Ignorance might mean bliss, but on ESG ignorance is unaffordable. According to Capify’s research, some 56% of small business owners are not fully familiar with the term ESG. This is understandable given that to date it’s mostly large corporates that have had to engage with it. But times are changing, as support and interest in the recent COP26 summit illustrated. To recap, ESG stands for Environmental, Social and Governance – but spelling this out that only begs the question: what really is it and how does it relate to my business?
According to authors (https://corpgov.law.harvard.edu/2020/08/01/introduction-to-esg/) from Harvard Law School “ESG, at its core, is a means by which companies can be evaluated with respect to a broad range of socially desirable ends.” Put more simply, it’s about a business having a more meaningful, good outcome than making money for its owners or employees. For instance, a widget maker would adopt ESG if it tried to minimise the risk of injury to its workers, made donations to local community groups and tried to operate in as energy-efficient way as possible.
Indeed, such is the desire among workers, investors and customers to see companies embrace an ESG approach that not doing so risks a business’ ability to operate and, ultimately, earn money. Your staff are likely to leave for employers that operate more sustainably or ethically, customers will choose suppliers that do the same, and investors are putting pressure on companies to make ESG considerations too.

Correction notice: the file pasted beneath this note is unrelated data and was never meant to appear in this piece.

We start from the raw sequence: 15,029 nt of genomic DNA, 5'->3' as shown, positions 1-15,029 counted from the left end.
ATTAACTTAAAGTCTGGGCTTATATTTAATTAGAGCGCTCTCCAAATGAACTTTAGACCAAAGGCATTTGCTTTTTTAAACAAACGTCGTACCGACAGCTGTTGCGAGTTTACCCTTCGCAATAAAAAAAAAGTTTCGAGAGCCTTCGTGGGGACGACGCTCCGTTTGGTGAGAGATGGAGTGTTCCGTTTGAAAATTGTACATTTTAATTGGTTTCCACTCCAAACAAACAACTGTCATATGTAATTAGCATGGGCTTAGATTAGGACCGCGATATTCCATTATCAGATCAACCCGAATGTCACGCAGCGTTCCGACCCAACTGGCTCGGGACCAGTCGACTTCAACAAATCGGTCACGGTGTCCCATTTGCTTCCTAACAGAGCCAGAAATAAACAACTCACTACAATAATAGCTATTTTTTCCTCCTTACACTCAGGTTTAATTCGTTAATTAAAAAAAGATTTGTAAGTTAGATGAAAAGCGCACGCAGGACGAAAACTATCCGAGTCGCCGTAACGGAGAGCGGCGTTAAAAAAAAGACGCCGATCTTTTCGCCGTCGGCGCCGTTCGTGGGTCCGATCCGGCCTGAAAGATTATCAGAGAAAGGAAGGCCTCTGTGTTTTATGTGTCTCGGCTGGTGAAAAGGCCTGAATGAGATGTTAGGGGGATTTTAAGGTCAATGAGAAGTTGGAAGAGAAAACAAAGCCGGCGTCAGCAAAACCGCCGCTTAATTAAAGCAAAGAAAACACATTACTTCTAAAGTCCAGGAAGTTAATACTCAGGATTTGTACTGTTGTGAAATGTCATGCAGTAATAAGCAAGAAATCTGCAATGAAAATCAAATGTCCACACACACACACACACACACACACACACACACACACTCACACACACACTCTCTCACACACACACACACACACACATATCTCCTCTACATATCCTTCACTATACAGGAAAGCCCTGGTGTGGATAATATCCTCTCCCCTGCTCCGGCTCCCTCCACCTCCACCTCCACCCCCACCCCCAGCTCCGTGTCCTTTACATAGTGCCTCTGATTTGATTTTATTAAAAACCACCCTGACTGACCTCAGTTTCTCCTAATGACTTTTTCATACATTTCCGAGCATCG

At present it’s mostly large companies that face this pressure, either through market forces or a regulatory standard such as the requirement to include certain statements in their annual reports. However, as the world moves towards fulfilling the commitments for Net Zero – operating without producing an excess of greenhouse gases – over the coming decades medium-sized and small businesses will have to look at ESG, and the E in particular. As we’ve explained before, corporates are also looking at emissions in their supply chains, meaning smaller businesses they have a relationship with need to address ESG as well.
While approaches to ESG may change, a typical focus under the three headings is:
Amount of greenhouse gas emissions
Amount of energy used
Amount of waste generated or plastic used
Health and safety incident rates
Number of data breaches
Diversity on the board
Percentage of equity owned by the board
Fines or litigation related to business ethics